Arena: Graham trade opens up chance for Saints, ESJ’s Lewis

Published 11:45 pm Friday, March 13, 2015

“Pick up your phone.”

“I’m kind of tied up right now. What’s up?”

“No, man … really. Pick it up.”

That was the text exchange between a buddy and I before he got to break the news over the phone: Jimmy Graham, THE Saints go-to guy over the past four seasons, had been traded.

“To who?” I asked.

“Jimmy Graham is now a Seattle Seahawk.”

“For what?” I followed up, channeling by inner Ricky Watters.

“Max Unger and their first round pick.”

We then, as fans tend to do, played out all the scenarios. “We’re going after Revis!” “No, this happened too suddenly. We’ve got to HAVE AN AGREEMENT WITH HIM ALREADY!” “Something’s up, dude.” “Yeah, this is just the first domino. They’ve got someone in the bag!”

Obviously, by now we know Darrelle Revis is a New York Jet again, for more money than even noted salary cap magician Mickey Loomis (more on that, later) could push off into the future. But nonetheless, the Saints just dealt their second most recognizable player, in the middle of his prime, to a two-time defending NFC Champion and the biggest roadblock to a New Orleans Super Bowl return.

Reaction has been mixed: this trade blew up Twitter and Facebook, and a false Drew Brees trade rumor that followed that news up turned the internet into a full-on Michael Bay action flick. It’s a gutsy move, and I respect the Saints front office for having the guts to move on from a popular player to retool the rest of the roster. What will tell the tale is whom the Saints add with the extra cap room. Max Unger is regarded as a dominant center. Another first round draft pick could potentially help immediately.

Adding Brandon Browner was an excellent start. The Saints were helpless at cornerback beyond Keenan Lewis last season, and Browner is the kind of big, physical defensive back the Ryan brothers love to employ in their system. Yes, he’s benefitted from playing across from Darrelle Revis and Richard Sherman, but Lewis has proven himself as a shutdown corner too.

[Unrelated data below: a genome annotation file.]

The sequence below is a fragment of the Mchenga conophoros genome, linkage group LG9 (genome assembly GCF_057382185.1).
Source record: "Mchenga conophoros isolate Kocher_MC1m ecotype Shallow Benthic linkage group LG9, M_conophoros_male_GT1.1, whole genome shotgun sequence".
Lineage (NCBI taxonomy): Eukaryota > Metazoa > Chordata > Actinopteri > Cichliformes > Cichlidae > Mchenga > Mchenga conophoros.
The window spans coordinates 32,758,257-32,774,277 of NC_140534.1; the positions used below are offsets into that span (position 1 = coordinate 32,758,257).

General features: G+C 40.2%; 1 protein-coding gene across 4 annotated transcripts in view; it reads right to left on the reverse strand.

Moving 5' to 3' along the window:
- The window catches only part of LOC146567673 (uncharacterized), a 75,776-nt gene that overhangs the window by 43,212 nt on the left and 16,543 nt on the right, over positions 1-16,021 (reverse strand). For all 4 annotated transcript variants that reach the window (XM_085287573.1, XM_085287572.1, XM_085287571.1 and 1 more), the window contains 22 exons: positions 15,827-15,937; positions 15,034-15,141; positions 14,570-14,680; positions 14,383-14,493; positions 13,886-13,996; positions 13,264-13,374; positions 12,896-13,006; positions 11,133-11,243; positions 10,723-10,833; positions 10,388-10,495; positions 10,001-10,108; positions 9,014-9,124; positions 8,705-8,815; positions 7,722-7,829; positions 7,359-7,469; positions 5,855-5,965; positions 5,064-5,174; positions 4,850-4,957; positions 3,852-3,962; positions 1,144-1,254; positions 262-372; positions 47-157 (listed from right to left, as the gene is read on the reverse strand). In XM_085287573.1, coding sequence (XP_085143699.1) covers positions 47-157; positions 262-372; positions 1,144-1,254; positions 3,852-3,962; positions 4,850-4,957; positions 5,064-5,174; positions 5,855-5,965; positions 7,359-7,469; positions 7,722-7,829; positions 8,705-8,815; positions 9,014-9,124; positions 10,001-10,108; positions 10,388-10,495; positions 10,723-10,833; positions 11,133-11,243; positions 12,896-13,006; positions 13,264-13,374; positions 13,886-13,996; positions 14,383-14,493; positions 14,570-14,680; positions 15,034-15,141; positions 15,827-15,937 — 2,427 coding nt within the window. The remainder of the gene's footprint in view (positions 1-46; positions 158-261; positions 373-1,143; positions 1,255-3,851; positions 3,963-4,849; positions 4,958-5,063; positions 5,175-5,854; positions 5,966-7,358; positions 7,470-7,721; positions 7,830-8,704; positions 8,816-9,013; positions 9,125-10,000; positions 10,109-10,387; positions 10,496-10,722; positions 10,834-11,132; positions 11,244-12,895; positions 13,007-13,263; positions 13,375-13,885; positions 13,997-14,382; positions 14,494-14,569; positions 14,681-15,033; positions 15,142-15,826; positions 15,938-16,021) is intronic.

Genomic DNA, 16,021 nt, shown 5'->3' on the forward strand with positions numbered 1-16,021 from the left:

There’s plenty more work to do. As of Friday morning, the Saints were working with eight draft picks after another sudden trade, this time of Ben Grubbs to the Chiefs for a 5th rounder. They will need to add another pass rusher, perhaps a 3rd cornerback and help at receiver. Restocking the offensive line’s depth is also a must. When Sean Payton took over the Saints in 2006, he made an obvious point of drafting offensive linemen in the middle rounds, and the Saints were annually deep and talented there until recently.

If nothing else, the Graham trade signifies to me Payton is going back to the bare bones construction of what he believes makes a successful a football team. Flashy skill weapons are helpful. But if you can’t block up front; if you can’t cover; if you can’t rush the opposing passer; and if you can’t credibly run the football, you’re going to have problems.

Trading Graham could one day prove to be a massive mistake. I applaud taking the chance though; the second half of 2014 yielded nothing promising, and Sean Payton has found success through his aggressive attitude more often than not.  

• The Graham trade had a ripple effect greatly affecting one of our own, as well. Last season, with Unger sidelined, Seattle turned to East St. John alum Patrick Lewis to man the center position. Lewis started four games and helped pave the way for a team record rushing performance at Arizona in Week 16. With Unger now a Saint, Lewis has a chance to compete for that starting job, and for my money, he just might win it.

When speaking of great athletes, most coaches will offer affirmation of their ability; anyone speaking of Lewis, I’ve found, has always been willing to go a little further. His former head coach at ESJ, Larry Dauterive, calls him the greatest lineman he’s ever coached. Destrehan’s Stephen Robicheaux said of Lewis, “Coach Dauterive would move him around, we’d know where the ball was going, and we couldn’t stop it.”

After Lewis was tabbed to start in Unger’s stead late last season, he told L’OBSERVATEUR, “It meant I was just a step closer to living my dream of being an NFL starter. It’s what I’ve wanted since I was a little kid.”

Today, Lewis is even closer than that. Here’s hoping we see plenty more of him on the field in 2015.